Writing a Persuasive Cover Letter

Understand that most cover letters do not get read.  It is only after some level of interest in you is established that your cover letter might get read. Regardless, it is always a good job search strategy to write a well-crafted and persuasive cover letter.  Doing so immediately differentiates you from other job seekers by highlighting strong points in your background, providing a sample of your writing ability and shows initiative – you made the effort to write a letter when other job seekers did not. 

What follows is a cover letter success formula which has proven successful over the course of time.  For every letter you write it must be targeted to the job that you are perusing.  It must be short and to-the-point (long cover letters don’t get read). It must be proof read with a “fine tooth comb”. Now onto the cover letter success formula:

Create Interest

For your cover letter to be effective, you must quickly gain the attention of the employer.  Begin your letter with something that will grab the attention of the hiring executive or be thought provoking. Here are a few ideas:

  1. Mention the name of a personal or professional reference, if you have one.
  2. Come out swinging with one of your top achievements.
  3. Identify yourself with a unique or sought-after skill or knowledge base.
  4. Refer to a business statistic that would be relevant to the employer.
  5. Mention a recent company event or news release that is significant. 
  6. State your letter by quoting a recommendation or positive statement in your past performance reviews. 


After you have the hiring executive’s attention, identify yourself by job function which matches one that the company already has. Use the exact wording for the job title used by the company, if you can.  This immediately makes you relevant and encourages the hiring executive to read on. For example:

As in industrial engineer with 20 years of manufacturing experience…

I am a senior level account management professional specializing in…

Showcase an Accomplishment/Qualification

The accomplishments paragraph is important now that you have created interest and matched a known company role.  This is where you tell them how good you are or how uniquely qualified you are. 

Make your accomplishments relevant by identifying the positions key requirements, linking your qualifications to them, and then show your achievements (results) in each or most of the job functions.  In other words, tell the hiring executive that you can do the job and have a track record of doing well. For example, here is a job description for a Director of Operations:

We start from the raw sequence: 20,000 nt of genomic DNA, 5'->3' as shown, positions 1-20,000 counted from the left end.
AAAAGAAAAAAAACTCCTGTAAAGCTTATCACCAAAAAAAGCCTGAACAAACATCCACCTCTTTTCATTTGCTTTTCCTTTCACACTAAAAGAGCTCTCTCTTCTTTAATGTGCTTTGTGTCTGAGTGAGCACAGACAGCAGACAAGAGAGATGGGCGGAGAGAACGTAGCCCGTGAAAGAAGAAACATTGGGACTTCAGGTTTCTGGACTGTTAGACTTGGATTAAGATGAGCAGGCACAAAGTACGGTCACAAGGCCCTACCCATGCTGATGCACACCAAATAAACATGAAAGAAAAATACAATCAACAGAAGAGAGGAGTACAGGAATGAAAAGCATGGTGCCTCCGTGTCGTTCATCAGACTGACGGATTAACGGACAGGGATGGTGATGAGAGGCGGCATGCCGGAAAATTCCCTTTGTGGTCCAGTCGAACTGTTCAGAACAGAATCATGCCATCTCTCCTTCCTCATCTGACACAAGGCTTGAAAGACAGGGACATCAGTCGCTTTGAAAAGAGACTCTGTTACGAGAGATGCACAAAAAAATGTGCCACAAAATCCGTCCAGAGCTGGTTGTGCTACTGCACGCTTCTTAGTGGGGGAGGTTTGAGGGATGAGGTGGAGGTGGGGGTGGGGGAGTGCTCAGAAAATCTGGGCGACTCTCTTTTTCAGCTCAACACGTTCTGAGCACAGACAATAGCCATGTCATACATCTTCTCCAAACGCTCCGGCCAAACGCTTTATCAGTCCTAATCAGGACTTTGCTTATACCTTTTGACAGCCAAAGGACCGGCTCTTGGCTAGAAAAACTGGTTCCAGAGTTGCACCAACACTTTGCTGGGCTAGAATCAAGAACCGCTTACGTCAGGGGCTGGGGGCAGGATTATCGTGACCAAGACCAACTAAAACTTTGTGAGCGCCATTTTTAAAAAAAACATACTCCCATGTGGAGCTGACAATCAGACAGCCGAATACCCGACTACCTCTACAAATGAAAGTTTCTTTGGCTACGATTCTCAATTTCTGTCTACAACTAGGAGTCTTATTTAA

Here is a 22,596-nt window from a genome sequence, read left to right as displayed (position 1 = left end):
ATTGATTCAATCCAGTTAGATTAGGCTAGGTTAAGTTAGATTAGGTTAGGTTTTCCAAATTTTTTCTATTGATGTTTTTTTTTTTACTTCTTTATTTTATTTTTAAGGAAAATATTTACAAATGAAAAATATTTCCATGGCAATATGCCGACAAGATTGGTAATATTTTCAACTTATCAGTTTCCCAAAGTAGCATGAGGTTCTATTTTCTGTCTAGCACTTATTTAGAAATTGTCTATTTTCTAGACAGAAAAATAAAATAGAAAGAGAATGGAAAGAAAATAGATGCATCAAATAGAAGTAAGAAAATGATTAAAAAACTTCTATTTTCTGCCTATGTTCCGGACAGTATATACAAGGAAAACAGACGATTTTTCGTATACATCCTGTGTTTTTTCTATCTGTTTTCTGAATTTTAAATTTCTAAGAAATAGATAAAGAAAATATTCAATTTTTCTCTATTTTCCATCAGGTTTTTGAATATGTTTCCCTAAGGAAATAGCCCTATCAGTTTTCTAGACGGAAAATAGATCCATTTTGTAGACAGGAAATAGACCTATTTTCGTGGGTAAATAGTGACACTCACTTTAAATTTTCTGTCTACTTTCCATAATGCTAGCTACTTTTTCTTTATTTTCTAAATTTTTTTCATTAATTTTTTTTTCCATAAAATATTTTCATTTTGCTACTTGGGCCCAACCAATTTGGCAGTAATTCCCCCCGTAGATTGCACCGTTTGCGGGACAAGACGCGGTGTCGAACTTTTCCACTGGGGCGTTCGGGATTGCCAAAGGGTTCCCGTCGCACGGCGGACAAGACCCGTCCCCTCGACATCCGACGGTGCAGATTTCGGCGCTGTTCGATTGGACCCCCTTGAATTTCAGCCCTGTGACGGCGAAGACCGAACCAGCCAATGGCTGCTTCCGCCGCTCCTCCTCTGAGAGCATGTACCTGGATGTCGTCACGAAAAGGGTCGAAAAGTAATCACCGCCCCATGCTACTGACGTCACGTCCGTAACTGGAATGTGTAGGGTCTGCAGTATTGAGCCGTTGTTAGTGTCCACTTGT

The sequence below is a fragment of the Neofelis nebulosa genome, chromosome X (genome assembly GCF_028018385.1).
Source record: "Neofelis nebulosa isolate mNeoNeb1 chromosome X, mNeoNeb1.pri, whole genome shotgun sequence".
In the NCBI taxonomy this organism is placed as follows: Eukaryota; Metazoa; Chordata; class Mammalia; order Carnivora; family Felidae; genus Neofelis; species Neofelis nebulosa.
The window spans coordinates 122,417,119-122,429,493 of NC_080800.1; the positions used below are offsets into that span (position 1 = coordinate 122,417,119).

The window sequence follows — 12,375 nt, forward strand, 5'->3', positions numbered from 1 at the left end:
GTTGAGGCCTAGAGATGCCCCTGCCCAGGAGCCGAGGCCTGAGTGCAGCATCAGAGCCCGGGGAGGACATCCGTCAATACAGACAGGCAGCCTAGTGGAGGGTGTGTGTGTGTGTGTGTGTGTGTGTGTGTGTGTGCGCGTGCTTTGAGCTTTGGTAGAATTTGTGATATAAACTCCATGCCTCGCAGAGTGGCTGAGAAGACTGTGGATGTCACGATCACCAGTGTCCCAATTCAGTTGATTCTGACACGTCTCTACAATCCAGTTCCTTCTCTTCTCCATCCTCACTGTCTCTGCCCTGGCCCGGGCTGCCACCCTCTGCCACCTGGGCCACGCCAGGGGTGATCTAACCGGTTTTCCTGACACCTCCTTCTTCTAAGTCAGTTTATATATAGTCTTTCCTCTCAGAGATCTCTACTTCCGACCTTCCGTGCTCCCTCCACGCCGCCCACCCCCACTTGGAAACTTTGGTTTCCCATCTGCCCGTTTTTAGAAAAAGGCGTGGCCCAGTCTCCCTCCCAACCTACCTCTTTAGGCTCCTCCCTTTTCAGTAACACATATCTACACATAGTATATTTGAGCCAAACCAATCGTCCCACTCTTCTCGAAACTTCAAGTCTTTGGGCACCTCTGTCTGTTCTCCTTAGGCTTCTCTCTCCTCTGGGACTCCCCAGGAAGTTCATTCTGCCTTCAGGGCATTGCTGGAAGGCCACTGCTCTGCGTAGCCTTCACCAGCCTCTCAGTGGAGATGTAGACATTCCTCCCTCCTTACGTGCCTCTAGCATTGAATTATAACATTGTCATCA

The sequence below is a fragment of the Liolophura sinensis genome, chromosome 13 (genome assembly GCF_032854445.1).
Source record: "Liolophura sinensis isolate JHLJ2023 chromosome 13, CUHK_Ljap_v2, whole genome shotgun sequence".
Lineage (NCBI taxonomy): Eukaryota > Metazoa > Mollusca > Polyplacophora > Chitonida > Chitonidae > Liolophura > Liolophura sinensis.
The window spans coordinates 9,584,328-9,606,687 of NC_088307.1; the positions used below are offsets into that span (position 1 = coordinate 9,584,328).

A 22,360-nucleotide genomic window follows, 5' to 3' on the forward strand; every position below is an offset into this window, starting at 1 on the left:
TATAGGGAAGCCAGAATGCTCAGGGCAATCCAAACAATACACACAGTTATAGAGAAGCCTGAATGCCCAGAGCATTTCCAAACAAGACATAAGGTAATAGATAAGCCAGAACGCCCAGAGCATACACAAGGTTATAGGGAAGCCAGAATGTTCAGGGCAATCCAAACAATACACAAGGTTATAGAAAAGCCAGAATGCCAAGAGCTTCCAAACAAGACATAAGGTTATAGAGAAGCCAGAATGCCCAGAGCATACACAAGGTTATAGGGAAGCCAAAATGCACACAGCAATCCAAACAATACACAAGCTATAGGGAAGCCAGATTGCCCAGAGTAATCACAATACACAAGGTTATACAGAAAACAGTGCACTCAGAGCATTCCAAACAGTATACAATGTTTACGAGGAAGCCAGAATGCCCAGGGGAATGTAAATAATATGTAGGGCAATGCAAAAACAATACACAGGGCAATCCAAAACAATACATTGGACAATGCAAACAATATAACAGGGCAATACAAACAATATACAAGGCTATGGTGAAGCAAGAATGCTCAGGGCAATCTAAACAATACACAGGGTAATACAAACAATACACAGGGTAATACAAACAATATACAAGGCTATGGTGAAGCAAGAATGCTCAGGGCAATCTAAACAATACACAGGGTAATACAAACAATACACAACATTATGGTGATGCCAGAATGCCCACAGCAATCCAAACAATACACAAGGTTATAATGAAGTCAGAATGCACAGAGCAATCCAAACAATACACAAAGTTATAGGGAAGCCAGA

Candidate must have at least ten years’ experience managing multisite locations Individual will have experience with the following: process management systems, personnel management, performance improvement, and emergency response plans.

When writing your cover letter, match the exact wording to demonstrate your skills

in the listed job requirements. This paragraph of your cover letter could look like this

(important portions in bold for clarification):

In the last fifteen years, I have worked as a director of operations for three manufacturers in the plastics industry. During my most recent position at See Through Plastics, LLC, I had success in the following areas:

  • Managed four manufacturing facilities in four separate regions of the country. Exceeded production and profit goals for the last five consecutive years.
  • Designed and implemented a process management system that resulted in improved production efficiency by 32 percent and increased product output by 20 percent.
  • Created a workplace accountability matrix with floor supervisors that decreased

absenteeism of workers by 15 percent while improving productivity per worker by 21 percent.

Provide Additional Information

In this paragraph (Should you decide to include it) you have a fair amount of latitude on what information to mention.  Choose topics that are relevant or impressive to the employer.  This could include a strong achievement, a recommendation, a professional insight about yourself to personalize the letter, or a piece of information relevant to your job search such as relocation.   


Conclude your letter by using a brief closing statement and depending upon the use of this letter your intention to follow up. For example:

Based on my track record of successful operational efficiency, I believe that I have the qualifications and accomplishments to make a positive impact on ABC Inc. I look forward to discussing this opportunity with you and I will contact your office next week. 

By following this cover letter success formula, you will have a well-crafted and persuasive cover letter.  It will differentiate you from other job seekers.  Once constructed it can serve as a customizable template for different job opportunities.